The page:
Young fighting bulls took over the central streets of the north-eastern Spanish town of Pamplona on Wednesday (7 July) in the traditional "running of the bulls" ceremony.
GV Crowd running through street chased by bull (2 shots)
MV Two bulls charge man who runs into crowd
GV Bullring with crowd and bull enters chasing people (2 shots)
GVs People chasing bull and vice versa (4 shots)
GV Bull trying to trample on man as people watch (2 shots)
GV Bull running around ring and charging people as crowd watches (5 shots)
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Background: Young fighting bulls took over the central streets of the north-eastern Spanish town of Pamplona on Wednesday (7 July) in the traditional "running of the bulls" ceremony.
SYNOPSIS: It is only the brave or the very foolish who run through the streets with the half ton fighting bulls. Every year someone is hurt .. often seriously. The bulls are taunted and fought by young men .. both in the streets and later in the arena.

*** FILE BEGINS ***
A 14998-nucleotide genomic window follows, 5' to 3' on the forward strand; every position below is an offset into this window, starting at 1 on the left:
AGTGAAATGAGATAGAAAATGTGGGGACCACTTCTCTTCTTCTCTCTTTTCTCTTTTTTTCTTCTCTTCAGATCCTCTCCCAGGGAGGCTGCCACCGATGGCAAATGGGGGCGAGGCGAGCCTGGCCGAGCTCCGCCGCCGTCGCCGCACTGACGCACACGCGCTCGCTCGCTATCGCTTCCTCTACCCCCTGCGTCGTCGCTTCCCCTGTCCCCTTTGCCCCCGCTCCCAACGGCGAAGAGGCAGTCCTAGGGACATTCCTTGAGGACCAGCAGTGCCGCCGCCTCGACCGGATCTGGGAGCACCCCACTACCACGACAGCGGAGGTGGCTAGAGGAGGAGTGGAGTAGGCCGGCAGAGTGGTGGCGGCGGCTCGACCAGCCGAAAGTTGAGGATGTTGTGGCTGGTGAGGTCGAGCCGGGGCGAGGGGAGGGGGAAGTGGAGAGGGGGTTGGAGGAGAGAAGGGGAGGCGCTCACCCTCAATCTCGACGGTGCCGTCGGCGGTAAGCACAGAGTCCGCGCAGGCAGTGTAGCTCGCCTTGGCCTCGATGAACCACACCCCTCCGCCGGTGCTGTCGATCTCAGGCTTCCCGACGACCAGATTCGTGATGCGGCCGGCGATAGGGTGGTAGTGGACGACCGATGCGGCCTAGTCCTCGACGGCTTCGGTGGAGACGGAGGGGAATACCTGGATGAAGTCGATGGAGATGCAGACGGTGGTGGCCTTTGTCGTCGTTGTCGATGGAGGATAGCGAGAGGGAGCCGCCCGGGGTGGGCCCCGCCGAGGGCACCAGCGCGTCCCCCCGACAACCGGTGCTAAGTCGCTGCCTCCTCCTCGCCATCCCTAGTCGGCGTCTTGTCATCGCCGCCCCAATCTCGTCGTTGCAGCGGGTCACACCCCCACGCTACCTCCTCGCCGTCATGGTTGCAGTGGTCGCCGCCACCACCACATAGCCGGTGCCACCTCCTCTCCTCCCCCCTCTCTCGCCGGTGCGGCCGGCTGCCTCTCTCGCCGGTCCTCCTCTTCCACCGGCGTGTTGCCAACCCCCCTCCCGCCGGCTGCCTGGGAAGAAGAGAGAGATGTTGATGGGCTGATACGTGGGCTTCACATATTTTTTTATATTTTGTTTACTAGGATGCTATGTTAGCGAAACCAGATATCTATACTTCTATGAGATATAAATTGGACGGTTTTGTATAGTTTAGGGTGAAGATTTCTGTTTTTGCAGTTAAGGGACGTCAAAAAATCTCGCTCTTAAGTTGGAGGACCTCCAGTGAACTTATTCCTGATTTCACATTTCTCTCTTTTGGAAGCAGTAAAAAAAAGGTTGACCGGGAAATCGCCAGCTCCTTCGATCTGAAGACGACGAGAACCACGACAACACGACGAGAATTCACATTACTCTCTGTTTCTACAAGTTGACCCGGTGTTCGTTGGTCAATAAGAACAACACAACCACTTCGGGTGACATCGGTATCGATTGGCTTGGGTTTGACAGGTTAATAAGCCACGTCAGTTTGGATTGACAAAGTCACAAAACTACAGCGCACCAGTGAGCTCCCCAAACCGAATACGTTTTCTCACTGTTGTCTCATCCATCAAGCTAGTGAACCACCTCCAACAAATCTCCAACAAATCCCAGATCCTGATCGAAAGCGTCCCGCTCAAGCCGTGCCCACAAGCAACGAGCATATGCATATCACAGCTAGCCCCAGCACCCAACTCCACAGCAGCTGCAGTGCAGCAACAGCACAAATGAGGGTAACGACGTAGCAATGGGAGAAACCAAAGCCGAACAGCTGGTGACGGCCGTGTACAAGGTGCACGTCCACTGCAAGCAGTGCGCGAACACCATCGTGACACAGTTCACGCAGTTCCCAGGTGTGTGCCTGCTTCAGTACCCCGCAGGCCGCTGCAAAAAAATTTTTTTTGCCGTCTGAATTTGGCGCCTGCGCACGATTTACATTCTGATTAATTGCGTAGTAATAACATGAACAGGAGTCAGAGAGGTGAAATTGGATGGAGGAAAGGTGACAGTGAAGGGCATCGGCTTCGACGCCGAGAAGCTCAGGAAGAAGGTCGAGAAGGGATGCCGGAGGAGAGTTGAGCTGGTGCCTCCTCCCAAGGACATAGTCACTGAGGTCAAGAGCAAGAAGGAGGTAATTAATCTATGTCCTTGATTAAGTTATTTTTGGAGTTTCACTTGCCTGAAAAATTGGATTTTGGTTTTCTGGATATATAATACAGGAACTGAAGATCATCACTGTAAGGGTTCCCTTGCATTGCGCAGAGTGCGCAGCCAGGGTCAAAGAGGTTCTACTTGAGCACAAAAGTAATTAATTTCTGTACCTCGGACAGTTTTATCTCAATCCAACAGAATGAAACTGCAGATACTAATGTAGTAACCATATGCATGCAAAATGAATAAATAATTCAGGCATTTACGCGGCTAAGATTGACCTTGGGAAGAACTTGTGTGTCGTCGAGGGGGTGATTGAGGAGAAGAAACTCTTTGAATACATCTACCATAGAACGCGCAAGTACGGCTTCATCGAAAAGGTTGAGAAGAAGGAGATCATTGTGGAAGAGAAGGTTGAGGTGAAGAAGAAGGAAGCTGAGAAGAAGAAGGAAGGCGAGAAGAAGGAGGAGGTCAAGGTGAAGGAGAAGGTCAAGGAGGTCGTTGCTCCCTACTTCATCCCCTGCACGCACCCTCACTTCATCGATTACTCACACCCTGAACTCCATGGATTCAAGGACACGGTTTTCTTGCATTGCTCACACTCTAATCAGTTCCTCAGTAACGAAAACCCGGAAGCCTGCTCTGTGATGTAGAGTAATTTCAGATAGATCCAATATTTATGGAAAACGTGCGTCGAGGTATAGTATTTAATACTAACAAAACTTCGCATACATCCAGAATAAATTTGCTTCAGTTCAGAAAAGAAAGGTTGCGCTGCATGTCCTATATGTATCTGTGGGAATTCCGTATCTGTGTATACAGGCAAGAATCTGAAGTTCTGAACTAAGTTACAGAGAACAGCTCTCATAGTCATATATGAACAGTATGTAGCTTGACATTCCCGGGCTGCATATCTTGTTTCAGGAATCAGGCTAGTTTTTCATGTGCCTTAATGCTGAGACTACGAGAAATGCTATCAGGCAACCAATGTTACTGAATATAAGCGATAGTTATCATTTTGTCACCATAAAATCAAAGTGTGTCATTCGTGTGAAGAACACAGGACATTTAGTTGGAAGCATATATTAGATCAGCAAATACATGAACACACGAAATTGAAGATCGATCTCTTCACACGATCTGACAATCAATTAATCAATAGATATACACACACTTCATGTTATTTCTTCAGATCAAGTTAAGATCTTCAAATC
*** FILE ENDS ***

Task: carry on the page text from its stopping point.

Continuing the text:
This is the bullring where the fights take place after the ceremony is over. Almost invariably the animal is killed in a ritualistic duel between man and beast. But every day for a week the running of the bulls provides the best entertainment in the annual San Fermin festival.
The bulls' horns are padded for the occasion but they can still cause much damage to their victims. One of those injured last year was a tourist. The local people warn strangers that staying clear of an enraged bull is harder than it looks.
Devoted supporters of Spain's bullfights are taking particular notice of the bulls at Pamplona this year. The country's national fiesta is taking on a new look -- or rather it is returning to the days of pre-commercialisation. This does not merely mean more bullfights, greater rewards and larger crowds. As a result of regulations ordered by the bullfighting's ruling body, the bulls are bigger and fiercer .. and the drama has returned to the ring. Over the last few years increasingly younger and smaller animals have been appearing in the ring. The bulls of Pamplona had been young and slightly mild in comparison to the four-year-old beasts which have begun re-appearing in the arenas around Spain.